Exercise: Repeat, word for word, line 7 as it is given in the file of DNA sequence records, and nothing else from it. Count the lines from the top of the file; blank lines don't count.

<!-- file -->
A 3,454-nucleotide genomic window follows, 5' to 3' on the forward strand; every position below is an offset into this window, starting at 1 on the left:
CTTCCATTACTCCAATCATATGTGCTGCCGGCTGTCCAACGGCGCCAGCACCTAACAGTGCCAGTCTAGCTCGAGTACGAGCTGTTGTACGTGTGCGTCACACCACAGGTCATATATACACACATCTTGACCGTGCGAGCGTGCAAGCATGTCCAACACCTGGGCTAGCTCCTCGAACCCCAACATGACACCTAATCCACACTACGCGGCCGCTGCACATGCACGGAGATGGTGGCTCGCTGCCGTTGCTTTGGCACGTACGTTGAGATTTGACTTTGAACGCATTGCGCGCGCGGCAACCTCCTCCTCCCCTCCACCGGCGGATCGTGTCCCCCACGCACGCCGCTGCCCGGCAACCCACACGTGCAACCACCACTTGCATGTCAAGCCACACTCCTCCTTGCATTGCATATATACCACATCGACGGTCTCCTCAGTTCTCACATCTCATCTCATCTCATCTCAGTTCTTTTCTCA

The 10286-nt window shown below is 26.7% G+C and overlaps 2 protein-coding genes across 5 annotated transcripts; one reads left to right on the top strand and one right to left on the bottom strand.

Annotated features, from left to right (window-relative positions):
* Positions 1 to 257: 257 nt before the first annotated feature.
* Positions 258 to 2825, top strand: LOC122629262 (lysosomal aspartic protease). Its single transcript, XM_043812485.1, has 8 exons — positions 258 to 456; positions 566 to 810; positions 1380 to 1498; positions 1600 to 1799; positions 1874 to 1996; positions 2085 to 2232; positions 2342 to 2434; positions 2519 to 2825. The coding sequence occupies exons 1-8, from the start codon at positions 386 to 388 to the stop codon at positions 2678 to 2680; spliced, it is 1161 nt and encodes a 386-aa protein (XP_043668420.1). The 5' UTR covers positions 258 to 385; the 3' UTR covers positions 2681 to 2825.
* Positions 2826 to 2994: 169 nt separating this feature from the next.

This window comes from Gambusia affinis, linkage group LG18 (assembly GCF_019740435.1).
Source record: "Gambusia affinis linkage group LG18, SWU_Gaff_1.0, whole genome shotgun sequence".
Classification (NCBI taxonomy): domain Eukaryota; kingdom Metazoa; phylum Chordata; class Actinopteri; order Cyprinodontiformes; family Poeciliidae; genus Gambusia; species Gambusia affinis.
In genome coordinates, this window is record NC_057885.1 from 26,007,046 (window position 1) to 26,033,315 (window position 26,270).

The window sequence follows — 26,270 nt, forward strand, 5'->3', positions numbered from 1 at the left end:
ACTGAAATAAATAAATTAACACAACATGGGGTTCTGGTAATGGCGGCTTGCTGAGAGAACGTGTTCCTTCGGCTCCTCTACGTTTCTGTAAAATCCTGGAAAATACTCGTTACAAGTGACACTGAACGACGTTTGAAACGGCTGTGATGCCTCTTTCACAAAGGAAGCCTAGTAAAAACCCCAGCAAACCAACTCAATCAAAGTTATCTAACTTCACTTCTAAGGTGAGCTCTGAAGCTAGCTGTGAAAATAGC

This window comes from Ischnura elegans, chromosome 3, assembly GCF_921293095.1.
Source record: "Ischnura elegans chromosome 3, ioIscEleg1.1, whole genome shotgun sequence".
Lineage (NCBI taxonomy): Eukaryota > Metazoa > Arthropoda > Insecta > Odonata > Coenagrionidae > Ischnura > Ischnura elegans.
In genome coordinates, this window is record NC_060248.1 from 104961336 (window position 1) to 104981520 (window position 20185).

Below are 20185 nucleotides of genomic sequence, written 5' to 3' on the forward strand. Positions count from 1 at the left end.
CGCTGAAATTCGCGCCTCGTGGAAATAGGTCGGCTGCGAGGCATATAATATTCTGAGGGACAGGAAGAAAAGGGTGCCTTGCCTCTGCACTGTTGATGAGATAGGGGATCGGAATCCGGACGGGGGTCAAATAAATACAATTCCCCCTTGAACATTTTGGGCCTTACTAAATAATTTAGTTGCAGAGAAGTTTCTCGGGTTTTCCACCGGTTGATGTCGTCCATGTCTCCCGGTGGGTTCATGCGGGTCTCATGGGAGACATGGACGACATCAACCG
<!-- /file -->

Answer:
* Positions 2826 to 2994: 169 nt separating this feature from the next.